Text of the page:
Tuesday, June 17, 2008

Read The Bills Act!

Today I get to focus completely on the RTBA. This acronym actually reminds me of RTFM (Read The Fine Manual), which presents itself in technical circles, especially open source. RTBA is the Read The Bills Act, which, if passed, would require all legislation to be read aloud in Congress with a quorum present. We do not elect, nor pay for people to go to Washington and shirk their legislative responsibilities. If there is a person in Washington who believes that this act would place too much burden upon them, then I feel that should be a pleading case for us to remove them from office post-haste. Congress is already in session on such a light schedule (compared to the 40 hour work weeks that are a minimum for the majority of Americans), that actually requiring them to read, understand, and debate the legislation that they vote to pass doesn't seem unreasonable to me.

This matter is significant enough to me that I have joined the Read The Bills Act Coalition (as you can see at the bottom of my sidebar). I am also fortunate enough to have been mentioned in todays Dispatch. Welcome to anyone that decided to follow that link. I encourage everyone to put pressure on their congresspeople to hold themselves accountable and buck the common wisdom that politicians aren't interested in honesty, accountability, and transparency.

Here's the Dispatch for June 17th (Intellectual Splatter got linked!) --

SUBJECT: Is the "Read the Bills Act" Practical?

As we noted in our June 5 Dispatch, the "Climate Security Act" was actually read in the Senate chamber -- 500+ pages in ten hours. Also, on one April day, the Florida House of Representatives had 398 pages pages of legislation read aloud.

Both times, the minority party insisted the bills be read as a form of protest. But there's something revealing here about the practicality of the "Read the Bills Act" (RTBA).

Imagine if RTBA was in force, and stipulate the following . . .
  • It normally takes one hour to read a forty-page bill.
  • Each member of Congress has a copy of the bill, a high-lighter, a pen, and a notebook to jot down their questions and objections.
  • And let's also grant four hours for debate and votes on amendments for every one hour of reading. That's five hours to finalize a forty-page bill.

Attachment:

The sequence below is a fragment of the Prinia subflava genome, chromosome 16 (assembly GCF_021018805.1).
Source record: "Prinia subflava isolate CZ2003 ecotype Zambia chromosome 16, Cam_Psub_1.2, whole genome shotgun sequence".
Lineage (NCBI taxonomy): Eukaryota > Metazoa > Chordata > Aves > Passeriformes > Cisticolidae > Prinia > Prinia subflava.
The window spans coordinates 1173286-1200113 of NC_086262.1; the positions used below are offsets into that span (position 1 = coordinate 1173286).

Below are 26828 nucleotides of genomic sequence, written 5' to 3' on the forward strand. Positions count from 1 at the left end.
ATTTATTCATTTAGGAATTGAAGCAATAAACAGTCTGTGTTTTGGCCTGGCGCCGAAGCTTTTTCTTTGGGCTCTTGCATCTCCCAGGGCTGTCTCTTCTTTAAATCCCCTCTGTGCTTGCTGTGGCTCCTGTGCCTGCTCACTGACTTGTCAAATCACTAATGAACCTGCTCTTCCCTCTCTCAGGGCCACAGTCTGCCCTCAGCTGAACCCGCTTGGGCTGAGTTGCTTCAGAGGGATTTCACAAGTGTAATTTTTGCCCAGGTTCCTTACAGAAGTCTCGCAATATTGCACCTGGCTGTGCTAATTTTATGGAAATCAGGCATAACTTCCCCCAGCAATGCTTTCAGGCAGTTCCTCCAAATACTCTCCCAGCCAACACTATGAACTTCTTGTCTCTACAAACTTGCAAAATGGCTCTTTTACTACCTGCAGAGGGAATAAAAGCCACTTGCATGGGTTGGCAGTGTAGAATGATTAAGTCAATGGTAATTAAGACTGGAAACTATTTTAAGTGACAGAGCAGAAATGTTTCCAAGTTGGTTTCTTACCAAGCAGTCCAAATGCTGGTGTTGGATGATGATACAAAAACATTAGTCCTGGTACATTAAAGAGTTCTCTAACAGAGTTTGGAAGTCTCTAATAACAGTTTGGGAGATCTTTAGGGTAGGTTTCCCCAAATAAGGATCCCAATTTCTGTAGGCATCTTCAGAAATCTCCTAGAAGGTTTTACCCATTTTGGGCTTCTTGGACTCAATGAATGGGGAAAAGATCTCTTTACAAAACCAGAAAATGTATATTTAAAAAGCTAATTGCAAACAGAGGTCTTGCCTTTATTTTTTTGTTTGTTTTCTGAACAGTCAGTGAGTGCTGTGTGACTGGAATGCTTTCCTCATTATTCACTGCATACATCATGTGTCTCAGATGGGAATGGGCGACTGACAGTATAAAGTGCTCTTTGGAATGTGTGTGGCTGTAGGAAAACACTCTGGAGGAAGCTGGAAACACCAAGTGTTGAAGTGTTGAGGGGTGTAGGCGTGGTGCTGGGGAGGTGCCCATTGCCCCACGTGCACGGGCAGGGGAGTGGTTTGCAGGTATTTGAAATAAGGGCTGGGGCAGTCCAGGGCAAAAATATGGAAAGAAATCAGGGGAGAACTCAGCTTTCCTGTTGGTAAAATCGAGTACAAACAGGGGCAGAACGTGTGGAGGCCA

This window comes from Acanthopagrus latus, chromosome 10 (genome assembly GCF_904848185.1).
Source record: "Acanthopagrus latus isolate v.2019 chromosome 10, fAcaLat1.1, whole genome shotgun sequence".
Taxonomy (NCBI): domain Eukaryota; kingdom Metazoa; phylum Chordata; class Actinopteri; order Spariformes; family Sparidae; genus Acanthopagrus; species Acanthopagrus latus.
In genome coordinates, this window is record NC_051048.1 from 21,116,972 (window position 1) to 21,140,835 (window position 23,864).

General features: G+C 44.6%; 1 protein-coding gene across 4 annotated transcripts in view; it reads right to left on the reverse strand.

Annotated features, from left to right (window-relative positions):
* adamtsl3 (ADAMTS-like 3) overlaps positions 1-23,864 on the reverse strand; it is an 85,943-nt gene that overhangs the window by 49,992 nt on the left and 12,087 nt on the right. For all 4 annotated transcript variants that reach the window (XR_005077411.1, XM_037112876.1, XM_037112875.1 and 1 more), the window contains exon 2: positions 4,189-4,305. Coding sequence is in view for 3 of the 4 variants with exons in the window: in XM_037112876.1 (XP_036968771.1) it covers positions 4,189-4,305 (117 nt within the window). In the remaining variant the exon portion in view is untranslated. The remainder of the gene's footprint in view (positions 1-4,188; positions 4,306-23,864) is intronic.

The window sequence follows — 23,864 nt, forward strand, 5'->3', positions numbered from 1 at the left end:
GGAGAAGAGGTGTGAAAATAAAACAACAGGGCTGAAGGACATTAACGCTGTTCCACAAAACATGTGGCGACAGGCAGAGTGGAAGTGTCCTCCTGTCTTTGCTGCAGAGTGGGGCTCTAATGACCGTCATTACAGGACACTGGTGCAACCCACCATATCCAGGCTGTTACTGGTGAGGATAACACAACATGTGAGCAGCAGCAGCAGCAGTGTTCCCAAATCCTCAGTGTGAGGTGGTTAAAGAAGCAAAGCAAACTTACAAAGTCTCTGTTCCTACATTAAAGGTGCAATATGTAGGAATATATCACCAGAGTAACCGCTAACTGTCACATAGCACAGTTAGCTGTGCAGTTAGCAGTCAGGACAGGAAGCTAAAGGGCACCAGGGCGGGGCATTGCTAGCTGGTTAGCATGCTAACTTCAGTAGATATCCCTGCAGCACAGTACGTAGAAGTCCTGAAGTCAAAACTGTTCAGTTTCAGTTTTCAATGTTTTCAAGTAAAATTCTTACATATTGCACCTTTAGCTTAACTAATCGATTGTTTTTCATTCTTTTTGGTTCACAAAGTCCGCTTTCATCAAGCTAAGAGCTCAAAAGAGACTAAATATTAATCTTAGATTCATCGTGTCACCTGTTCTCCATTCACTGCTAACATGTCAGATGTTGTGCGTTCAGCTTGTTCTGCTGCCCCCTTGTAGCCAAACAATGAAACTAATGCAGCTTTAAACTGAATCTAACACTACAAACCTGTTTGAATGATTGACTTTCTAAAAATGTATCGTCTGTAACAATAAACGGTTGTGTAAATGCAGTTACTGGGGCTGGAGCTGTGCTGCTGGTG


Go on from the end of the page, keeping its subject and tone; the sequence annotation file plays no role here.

This would leave plenty of time for meetings, final votes on bills from the previous week, and other business. That evening, Congressional clerks could post the bill on the Internet. Interested citizens could read it and contact their representatives with feedback. Seven days later, Congress could vote.

Assuming Congress meets for 200 days a year, the above scenario would allow them to pass 8,000 pages of legislation quite easily.

Keep in mind, we at Downsize DC don't want Congress to pass this much legislation. But, contrary to what some in Congress claim, they could still pass a lot of laws under the "Read the Bills Act." Indeed, the changes to the process would be all for the better . . .

  • There would be increased pressure on Congressional committees to write short, understandable bills. For instance, large Cabinet Departments wouldn't need to be funded in one bill; separate agencies could be funded in separate bills
  • Many bills are uncontroversial and wouldn't need much debate; even so, reading them aloud would allow Congress to spot errors
  • Peer pressure would limit the addition of amendments on unrelated subjects
  • Members of Congress (and the public) would have the chance to expose and remove wasteful and unwanted earmarks
  • And the same could be done with other hidden, dangerous, and harmful provisions
  • Urgent, high-priority bills would come first
Please tell your Representative and Senators to introduce the Read the Bills Act.

In your personal comments, tell them that the RTBA gives Congress plenty of time to pass needed legislation -- perhaps as much as 8,000 pages a year, plus the bills would be simpler, cleaner, and better than they are now. You send your message here.

In addition, we invite you to help spread the word about RTBA by joining the "Read the Bills Act Coalition." You help spread the word about the RTBA, and we'll spread the word about you, linking to your site on our blog. Details are here.

This week, we welcome four new members to the Coalition.

Intellectual Splatter
Debt Sucks
Call of God
Spotlight Radio

Over the past two weeks the House passed 35 bills totaling 503 pages, and the Senate passed 7 bills amounting to 1863 pages. A list of their bills, and their length, can be found in the blog version of this Dispatch.

Here's the text of my note to Senator Bond, Senator McCaskill, and Representative Blunt --

Congress needs to start reading the laws it passes. Please introduce DownsizeDC.org's "Read the Bills Act." I know you have the power to introduce this legislation on your own, without waiting for anyone else. I urge you to do so. This is a much-needed, common sense reform. I can see no justification for not introducing it. I'm telling my friends about it, and I look forward to hearing that you've introduced it. You can find the text of the legislation here: http://www.downsizedc.org/rtba_legislation.shtml

My personal comment to you:

As a member of the Read the Bills Act Coalition, I urge you to consider this legislation on its merits of accountability, transparency, and honesty. As a member of Congress, you should be more than willing to bring these principles to bear upon the legislation that you participate in passing. You should not be willing to vote for bills that you have not read, nor should you be willing to vote for bills that have not been available to be read by the public. This is a direct non-partisan call for you to stand for clean policies that encourage citizen participation. Please support the Read The Bills Act today.

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